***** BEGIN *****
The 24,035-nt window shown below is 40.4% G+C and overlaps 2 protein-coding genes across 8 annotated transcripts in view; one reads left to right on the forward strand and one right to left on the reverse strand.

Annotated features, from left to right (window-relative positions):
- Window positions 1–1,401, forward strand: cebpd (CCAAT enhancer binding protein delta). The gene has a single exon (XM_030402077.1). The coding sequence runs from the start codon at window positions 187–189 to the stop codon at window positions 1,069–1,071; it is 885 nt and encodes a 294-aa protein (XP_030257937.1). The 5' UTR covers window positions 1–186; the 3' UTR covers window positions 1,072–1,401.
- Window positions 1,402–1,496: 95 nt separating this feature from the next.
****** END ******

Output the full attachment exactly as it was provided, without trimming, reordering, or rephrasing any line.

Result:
The 24,035-nt window shown below is 40.4% G+C and overlaps 2 protein-coding genes across 8 annotated transcripts in view; one reads left to right on the forward strand and one right to left on the reverse strand.

Annotated features, from left to right (window-relative positions):
- Window positions 1–1,401, forward strand: cebpd (CCAAT enhancer binding protein delta). The gene has a single exon (XM_030402077.1). The coding sequence runs from the start codon at window positions 187–189 to the stop codon at window positions 1,069–1,071; it is 885 nt and encodes a 294-aa protein (XP_030257937.1). The 5' UTR covers window positions 1–186; the 3' UTR covers window positions 1,072–1,401.
- Window positions 1,402–1,496: 95 nt separating this feature from the next.